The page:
Listen to Guardianship in Canada
This week on Hull on Estate and Succession Planning, Suzana Popovic-Montag speaks with Rodney Hull about how the law has changed in Canada as it pertains to the appointment of guardians. Rodney suggests that today’s laws (post-1994) are clearer than they were in the past.
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As a WWII pay officer in the Canadian military, my paternal grandfather met a British woman on the beach when he was stationed in the south of England. They married soon after the War and retired in England in the mid-1960s. My grandfather died in the early 1990s; when my step-grandmother, Tessa, died in 2008, in her Will she left her house to my father and aunt.
If there were no Will, Tessa’s estate could have contributed to the British government’s coffers. In that circumstance, a probate research firm could have played a role.
Title Research is one of the firms highlighted in yesterdays blog about "heir hunters". Its services include: searches for missing beneficiaries, heirs, and legal documents (such as marriage, birth and death certificates back to the 1800s); asset research to value, verify and find missing or unknown assets; missing beneficiary indemnity insurance; probate valuations; and will searches to determine that the Will is the deceased’s last will.
If Tessa had died intestate, Title Research, and other firms, could have located her heirs around the world. Alternatively, if the estate trustee had questions about the value of the estate assets, or had the trustee not known the whereabouts of the beneficiaries, it could have enlisted a search firm’s services as some anecdotes suggest.
Potentially trustees can protect their personal liability by engaging a firm that has a best practices endorsement of Britain’s Law Society. It seems that an estate need not just have ties to the UK, but the extent of a firm’s expertise in a specific jurisdiction would have to be assessed.
Interestingly, some of the detective work can be done by amateur sleuths: www.findmypast.com and www.ancestry.co.uk allow access to census data from the 1800s and a host of other historical information. If genealogy is in your blood, it’s a place to start. And, as one UK law firm suggests, it might be advisable to do some of your own investigating.
In Scotland for my honeymoon, I encountered a few different “estates”. Hiking the West Highland Way – averaging about 12 miles a day – we passed Blackmount Lodge, in the Bridge of Orchy. The lodge, owned by the Fleming family (of James Bond fame) sits on the edge of an idyllic loch. It took a day to walk across the estate.
Fellow walkers from Britain were interested to learn that I work in estate litigation. After sorting out differences in our terminology, they asked if “heir hunters” exist in Canada. I was intrigued.
While I still do not know the extent of “heir hunting” here, I learned that Heir Hunters is a BBC series that follows probate detectives who look for distant relatives of people who have died without making a will. I have not heard of a similar program in North America.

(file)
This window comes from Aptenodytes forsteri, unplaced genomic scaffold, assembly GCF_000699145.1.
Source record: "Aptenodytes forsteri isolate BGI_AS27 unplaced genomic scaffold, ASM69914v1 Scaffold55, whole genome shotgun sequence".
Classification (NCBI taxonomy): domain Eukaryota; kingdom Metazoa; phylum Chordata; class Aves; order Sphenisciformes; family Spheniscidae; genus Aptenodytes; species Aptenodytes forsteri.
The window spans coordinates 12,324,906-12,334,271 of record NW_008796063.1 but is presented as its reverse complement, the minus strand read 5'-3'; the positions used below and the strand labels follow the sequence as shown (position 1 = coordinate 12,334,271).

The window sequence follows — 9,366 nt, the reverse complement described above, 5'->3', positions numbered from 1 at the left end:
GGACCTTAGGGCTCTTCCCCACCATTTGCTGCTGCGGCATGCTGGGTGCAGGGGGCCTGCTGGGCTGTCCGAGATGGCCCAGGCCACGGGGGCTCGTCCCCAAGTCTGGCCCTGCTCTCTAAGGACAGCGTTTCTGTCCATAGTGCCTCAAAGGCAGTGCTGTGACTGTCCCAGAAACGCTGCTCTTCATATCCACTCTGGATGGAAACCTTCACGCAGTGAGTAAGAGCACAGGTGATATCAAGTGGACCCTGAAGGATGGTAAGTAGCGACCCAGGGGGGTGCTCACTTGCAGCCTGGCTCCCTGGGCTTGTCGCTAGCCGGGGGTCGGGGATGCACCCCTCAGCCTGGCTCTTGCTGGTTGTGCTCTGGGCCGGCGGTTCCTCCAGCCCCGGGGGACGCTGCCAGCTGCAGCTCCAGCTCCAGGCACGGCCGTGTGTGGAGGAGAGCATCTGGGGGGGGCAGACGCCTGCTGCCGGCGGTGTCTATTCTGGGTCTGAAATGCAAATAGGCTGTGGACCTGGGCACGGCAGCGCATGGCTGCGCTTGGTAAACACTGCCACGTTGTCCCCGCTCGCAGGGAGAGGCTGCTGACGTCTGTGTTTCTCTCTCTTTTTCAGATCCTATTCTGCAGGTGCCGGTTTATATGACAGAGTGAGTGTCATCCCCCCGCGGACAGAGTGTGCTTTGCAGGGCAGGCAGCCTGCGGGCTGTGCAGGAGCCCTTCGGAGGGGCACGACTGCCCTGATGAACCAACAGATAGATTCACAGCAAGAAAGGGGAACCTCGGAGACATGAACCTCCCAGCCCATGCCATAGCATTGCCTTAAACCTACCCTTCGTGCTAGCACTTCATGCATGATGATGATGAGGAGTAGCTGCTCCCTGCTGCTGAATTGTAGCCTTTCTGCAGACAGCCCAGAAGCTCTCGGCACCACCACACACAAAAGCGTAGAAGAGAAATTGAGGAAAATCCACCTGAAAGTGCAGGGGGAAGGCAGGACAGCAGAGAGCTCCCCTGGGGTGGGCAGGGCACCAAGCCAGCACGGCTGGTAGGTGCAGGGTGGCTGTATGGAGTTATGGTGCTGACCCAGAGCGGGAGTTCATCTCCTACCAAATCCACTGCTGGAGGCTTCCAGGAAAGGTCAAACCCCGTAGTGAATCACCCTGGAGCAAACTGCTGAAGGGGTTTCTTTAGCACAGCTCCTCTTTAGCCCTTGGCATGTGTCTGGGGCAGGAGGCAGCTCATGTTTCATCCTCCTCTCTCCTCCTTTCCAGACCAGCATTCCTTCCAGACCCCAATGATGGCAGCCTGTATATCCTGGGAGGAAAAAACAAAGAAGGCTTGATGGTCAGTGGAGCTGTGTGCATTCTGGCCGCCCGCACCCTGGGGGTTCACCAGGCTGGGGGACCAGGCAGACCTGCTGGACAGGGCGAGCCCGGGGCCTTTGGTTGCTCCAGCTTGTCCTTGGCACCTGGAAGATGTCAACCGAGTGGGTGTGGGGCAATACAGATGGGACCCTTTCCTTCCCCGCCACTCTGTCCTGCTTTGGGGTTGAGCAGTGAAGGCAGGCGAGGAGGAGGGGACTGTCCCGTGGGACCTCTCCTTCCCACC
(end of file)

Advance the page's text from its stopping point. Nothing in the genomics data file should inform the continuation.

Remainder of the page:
Several UK firms track down missing relatives: Fraser and Fraser and Title Research are two examples. About 545,000 people die in Britain every year and half of them do not have a will. As in Ontario, there are rules in Britain which dictate that when people die intestate, their estate passes to the deceased’s legal next of kin. In Britain, if there is no family, the estate falls to the Crown. The Guardian claims that £10 million to £20 million falls to the government every year because there is no one to claim the estate. Heir hunters locate the next of kin and alert them to their inheritance; there is a finder’s fee of up to 25% of the amount.
Many people in Canada can trace their roots to the United Kingdom. Estate practitioners, if advising estate trustees, would be well served to keep “heir hunting” firms in mind.
Thank you for reading. Enjoy your day.
The contemporary attitude is that we live in a young country. True in some respects. Yet we own the oldest contiguous institutions. Trusts are one aspect of this venerable inheritance: the trust is as old as the Common Law. Actually, a little older in some respects: the English trust finds its roots in the 12th century.
It all started when a few knights returned from their crusades to find that the "friends" to whom they had entrusted management of their feudal lands refused to return said lands. There was no mechanism at law to force the new untrustworthy owners to return the land so the law courts could do nothing.
Naturally, the irate knights went to the Lord Chancellor and "asked" for justice. One can imagine the scene: the silk-gowned Lord Chancellor looking down at the length of his shoe, then up at a selection of battle-worn armored thugs with gauntlets tapping hilts on chipped swords, over at the foppish, yawning new land-holder, then down again at the length of his shoe. Unsurprisingly, the knights who had nothing else to live for continually won in the Courts of the Chancellory and the concept of trustees and beneficiaries was born. I wager that trial by ordeal would have reached similar results so this must have been fate at work.
Tomorrow some interesting case law, I promise.